“What’s so special about that? We’ve had data warehouses and BI tools integrated into our CRM systems for years and years already.” A fair question to ask, my dear fictional reader voice. Data analysis systems are of course nothing new in the realm of CRM, but they have often focused on reporting on the old world of business data coming from CRM and ERP databases. What’s different this time around is that both the sources of data and the quantity of the actual data, which are growing faster than the traditional BI solutions can cope with. You don’t need a new platform to build an even fancier opportunity pipeline chart from the data your sales reps are entering. You do, however need a whole different approach once you start automating your business processes based on the IoT device data that millions of sensors will be sending in a million times a day.
Although it may not seem like an everyday scenario just yet for most Dynamics customers out there, this is the future that Microsoft is very seriously preparing for. As one data point, the newly established Microsoft AI and Research Group has (or will shortly have) 5000+ computer scientists and engineers working on “democratizing AI”. What this means is that machine learning algorithms will be embedded into each and every service that Microsoft offers, to crunch the data inputs from various sources inside and outside your company, in an attempt to make the applications more intelligent. In Dynamics 365, Relationship Insights are the first taste of what added value Microsoft’s data cloud can provide when the algorithms get to work on the communication network data from both XRM as well as your Exchange Online.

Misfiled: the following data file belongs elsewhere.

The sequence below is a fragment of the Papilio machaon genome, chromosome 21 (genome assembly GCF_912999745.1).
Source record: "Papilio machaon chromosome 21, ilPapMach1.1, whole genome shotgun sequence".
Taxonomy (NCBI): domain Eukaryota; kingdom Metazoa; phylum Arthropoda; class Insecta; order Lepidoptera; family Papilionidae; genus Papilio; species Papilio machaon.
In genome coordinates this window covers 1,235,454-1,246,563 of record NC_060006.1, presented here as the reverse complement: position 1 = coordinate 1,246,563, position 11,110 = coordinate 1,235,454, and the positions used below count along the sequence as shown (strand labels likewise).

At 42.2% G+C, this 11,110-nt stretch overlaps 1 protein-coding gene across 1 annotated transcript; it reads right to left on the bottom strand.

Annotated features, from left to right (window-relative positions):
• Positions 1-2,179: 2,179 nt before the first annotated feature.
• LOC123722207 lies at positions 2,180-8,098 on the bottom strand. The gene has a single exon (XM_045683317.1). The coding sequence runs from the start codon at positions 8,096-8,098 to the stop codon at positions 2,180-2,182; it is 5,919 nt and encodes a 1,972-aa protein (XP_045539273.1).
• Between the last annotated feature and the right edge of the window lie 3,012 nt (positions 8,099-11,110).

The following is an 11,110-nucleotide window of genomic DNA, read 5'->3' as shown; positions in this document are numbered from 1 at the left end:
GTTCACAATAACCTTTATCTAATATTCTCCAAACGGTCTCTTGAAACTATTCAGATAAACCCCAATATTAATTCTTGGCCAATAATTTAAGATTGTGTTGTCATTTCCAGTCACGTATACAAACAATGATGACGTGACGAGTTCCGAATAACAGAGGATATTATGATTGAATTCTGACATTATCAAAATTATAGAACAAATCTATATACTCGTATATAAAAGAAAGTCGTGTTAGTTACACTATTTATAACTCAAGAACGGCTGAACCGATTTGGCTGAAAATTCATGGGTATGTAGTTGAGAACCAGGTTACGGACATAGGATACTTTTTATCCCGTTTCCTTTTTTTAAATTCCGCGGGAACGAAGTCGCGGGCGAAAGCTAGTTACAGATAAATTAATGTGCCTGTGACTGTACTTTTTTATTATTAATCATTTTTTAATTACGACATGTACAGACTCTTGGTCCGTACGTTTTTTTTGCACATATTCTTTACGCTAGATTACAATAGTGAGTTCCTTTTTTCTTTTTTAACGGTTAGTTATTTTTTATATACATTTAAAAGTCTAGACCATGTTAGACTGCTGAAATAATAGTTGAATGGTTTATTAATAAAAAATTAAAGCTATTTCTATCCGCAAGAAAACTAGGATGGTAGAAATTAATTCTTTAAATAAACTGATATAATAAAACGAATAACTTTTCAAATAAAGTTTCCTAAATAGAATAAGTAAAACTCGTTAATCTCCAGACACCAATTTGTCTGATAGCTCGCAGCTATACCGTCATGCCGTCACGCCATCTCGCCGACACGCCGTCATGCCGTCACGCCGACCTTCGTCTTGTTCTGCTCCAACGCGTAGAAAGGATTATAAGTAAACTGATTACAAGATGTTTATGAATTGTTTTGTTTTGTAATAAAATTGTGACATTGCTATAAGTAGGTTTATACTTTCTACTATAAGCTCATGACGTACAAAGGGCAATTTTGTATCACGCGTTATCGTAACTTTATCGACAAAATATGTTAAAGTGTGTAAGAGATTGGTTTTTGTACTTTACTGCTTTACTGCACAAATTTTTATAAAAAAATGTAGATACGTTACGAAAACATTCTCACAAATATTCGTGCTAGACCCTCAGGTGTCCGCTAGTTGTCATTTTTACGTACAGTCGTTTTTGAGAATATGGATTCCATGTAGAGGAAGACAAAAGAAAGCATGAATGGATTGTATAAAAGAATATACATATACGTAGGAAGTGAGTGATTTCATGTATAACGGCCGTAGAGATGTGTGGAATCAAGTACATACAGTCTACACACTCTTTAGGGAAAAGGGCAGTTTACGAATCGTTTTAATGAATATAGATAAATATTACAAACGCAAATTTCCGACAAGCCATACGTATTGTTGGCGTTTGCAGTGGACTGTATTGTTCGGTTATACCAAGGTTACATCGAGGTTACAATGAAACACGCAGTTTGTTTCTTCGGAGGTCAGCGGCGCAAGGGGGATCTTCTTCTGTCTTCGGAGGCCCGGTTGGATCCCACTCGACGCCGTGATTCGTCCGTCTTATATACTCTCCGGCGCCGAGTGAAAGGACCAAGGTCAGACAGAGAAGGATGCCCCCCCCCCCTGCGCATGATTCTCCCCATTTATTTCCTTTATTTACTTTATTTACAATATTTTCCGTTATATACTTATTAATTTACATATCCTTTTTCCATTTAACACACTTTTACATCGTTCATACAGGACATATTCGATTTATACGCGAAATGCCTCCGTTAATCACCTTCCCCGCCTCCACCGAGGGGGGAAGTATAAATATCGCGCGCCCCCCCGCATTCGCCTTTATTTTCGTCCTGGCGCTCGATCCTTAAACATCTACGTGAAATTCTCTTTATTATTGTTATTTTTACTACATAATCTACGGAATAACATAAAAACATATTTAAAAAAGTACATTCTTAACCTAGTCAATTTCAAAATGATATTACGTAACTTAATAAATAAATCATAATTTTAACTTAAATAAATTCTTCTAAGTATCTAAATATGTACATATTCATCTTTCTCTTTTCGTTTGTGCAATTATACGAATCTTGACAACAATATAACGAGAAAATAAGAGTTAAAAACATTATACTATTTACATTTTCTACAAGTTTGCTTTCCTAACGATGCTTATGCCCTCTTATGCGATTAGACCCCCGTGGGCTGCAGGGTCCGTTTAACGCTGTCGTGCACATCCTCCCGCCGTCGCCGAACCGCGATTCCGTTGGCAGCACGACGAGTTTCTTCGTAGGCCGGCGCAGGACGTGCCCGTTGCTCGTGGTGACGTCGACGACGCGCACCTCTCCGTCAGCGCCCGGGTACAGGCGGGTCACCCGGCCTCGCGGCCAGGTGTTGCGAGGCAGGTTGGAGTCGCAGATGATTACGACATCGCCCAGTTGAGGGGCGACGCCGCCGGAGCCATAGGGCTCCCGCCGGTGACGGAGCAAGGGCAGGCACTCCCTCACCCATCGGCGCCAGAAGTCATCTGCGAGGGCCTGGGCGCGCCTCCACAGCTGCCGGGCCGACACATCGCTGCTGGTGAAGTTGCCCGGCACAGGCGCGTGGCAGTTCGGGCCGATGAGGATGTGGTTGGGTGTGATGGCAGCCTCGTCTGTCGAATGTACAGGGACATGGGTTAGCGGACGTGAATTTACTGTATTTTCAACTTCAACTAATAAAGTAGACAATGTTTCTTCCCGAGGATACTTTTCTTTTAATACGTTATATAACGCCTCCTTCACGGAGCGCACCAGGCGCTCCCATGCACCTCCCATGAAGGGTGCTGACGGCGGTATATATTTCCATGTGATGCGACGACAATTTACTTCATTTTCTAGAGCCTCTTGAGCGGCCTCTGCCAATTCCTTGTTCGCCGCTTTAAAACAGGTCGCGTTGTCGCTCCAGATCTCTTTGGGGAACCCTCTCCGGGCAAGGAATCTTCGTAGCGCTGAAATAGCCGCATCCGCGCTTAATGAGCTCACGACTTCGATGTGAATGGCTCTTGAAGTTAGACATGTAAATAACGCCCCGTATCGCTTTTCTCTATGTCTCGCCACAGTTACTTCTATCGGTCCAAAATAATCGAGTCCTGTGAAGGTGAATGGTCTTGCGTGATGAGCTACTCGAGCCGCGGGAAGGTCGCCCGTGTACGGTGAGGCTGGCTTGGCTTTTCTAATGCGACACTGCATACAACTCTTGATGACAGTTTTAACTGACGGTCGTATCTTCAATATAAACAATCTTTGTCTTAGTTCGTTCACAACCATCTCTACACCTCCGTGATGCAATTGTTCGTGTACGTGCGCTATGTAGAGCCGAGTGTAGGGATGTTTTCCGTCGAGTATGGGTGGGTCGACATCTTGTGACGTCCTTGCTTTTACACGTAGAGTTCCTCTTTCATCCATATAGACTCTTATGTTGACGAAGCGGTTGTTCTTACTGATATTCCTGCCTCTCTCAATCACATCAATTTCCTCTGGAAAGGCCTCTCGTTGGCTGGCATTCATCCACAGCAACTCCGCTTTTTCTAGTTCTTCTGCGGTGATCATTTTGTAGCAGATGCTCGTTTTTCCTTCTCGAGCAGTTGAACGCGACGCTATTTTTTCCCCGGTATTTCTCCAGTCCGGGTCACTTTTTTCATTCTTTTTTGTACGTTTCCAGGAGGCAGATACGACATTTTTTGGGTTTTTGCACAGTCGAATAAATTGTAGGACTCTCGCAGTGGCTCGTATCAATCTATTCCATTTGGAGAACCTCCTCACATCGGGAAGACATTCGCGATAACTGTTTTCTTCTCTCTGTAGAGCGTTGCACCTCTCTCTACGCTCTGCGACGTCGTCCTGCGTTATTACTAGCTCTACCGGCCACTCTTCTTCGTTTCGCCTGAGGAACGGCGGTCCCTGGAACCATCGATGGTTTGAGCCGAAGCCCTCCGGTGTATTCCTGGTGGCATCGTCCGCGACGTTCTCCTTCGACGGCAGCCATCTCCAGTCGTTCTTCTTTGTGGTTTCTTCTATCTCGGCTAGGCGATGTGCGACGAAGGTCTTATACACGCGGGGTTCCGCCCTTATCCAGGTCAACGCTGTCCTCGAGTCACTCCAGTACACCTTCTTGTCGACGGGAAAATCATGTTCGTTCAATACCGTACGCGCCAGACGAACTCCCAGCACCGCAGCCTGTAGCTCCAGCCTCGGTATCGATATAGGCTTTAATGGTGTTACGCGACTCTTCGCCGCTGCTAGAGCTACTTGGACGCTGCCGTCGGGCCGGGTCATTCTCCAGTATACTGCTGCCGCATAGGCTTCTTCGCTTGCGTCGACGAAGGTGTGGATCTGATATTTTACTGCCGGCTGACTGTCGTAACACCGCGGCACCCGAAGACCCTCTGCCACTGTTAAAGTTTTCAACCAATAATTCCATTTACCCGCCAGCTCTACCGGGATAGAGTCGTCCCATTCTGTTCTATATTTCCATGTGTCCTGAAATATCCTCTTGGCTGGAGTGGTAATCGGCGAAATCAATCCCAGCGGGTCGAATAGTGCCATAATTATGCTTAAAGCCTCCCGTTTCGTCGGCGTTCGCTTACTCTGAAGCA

This new form of intelligence will become both a built-in feature of the common business applications as well as a capability that the business application platform allows you to build on top of your customer data, business process data and, increasingly, sensor data. The first examples we’ll see might not be so glorious in practice yet (I’m totally expecting to see some less intelligent recommendations from Dynamics 365 Relationship Assistant), but the machines may well learn faster than many of us would predict. Also, even if your business wouldn’t be manufacturing any smart IoT devices to generate endless streams of data, there’s bound to be other valuable data sources out there that can be connected with your business processes. Microsoft didn’t spend $26B on LinkedIn just to get an excuse to spam you with email every day, so I bet we’re going to see some pretty compelling B2B insights being offered from this treasure trove of professional network data.
Welcome All Species